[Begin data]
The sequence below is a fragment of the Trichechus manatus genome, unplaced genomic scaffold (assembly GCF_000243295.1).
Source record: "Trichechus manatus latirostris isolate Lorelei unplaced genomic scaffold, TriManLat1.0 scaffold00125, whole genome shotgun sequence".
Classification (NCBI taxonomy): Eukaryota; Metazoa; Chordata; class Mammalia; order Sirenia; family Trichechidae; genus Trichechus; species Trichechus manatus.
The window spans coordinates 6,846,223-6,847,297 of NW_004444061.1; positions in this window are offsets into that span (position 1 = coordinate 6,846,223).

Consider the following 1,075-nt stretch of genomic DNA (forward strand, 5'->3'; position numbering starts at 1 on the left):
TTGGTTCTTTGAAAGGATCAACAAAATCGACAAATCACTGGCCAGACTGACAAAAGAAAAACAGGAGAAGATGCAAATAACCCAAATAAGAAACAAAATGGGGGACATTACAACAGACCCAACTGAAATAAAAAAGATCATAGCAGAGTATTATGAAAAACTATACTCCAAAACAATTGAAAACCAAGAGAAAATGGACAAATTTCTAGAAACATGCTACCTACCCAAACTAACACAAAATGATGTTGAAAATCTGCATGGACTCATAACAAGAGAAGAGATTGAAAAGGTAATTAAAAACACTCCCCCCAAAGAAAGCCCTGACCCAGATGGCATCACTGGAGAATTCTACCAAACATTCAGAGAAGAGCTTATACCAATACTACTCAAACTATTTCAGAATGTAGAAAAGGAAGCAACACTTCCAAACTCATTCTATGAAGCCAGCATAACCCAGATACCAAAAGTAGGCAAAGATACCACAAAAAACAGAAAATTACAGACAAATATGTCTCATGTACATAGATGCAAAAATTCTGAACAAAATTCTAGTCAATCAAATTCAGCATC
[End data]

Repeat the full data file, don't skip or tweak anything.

The sequence below is a fragment of the Trichechus manatus genome, unplaced genomic scaffold (assembly GCF_000243295.1).
Source record: "Trichechus manatus latirostris isolate Lorelei unplaced genomic scaffold, TriManLat1.0 scaffold00125, whole genome shotgun sequence".
Classification (NCBI taxonomy): Eukaryota; Metazoa; Chordata; class Mammalia; order Sirenia; family Trichechidae; genus Trichechus; species Trichechus manatus.
The window spans coordinates 6,846,223-6,847,297 of NW_004444061.1; positions in this window are offsets into that span (position 1 = coordinate 6,846,223).

Consider the following 1,075-nt stretch of genomic DNA (forward strand, 5'->3'; position numbering starts at 1 on the left):
TTGGTTCTTTGAAAGGATCAACAAAATCGACAAATCACTGGCCAGACTGACAAAAGAAAAACAGGAGAAGATGCAAATAACCCAAATAAGAAACAAAATGGGGGACATTACAACAGACCCAACTGAAATAAAAAAGATCATAGCAGAGTATTATGAAAAACTATACTCCAAAACAATTGAAAACCAAGAGAAAATGGACAAATTTCTAGAAACATGCTACCTACCCAAACTAACACAAAATGATGTTGAAAATCTGCATGGACTCATAACAAGAGAAGAGATTGAAAAGGTAATTAAAAACACTCCCCCCAAAGAAAGCCCTGACCCAGATGGCATCACTGGAGAATTCTACCAAACATTCAGAGAAGAGCTTATACCAATACTACTCAAACTATTTCAGAATGTAGAAAAGGAAGCAACACTTCCAAACTCATTCTATGAAGCCAGCATAACCCAGATACCAAAAGTAGGCAAAGATACCACAAAAAACAGAAAATTACAGACAAATATGTCTCATGTACATAGATGCAAAAATTCTGAACAAAATTCTAGTCAATCAAATTCAGCATC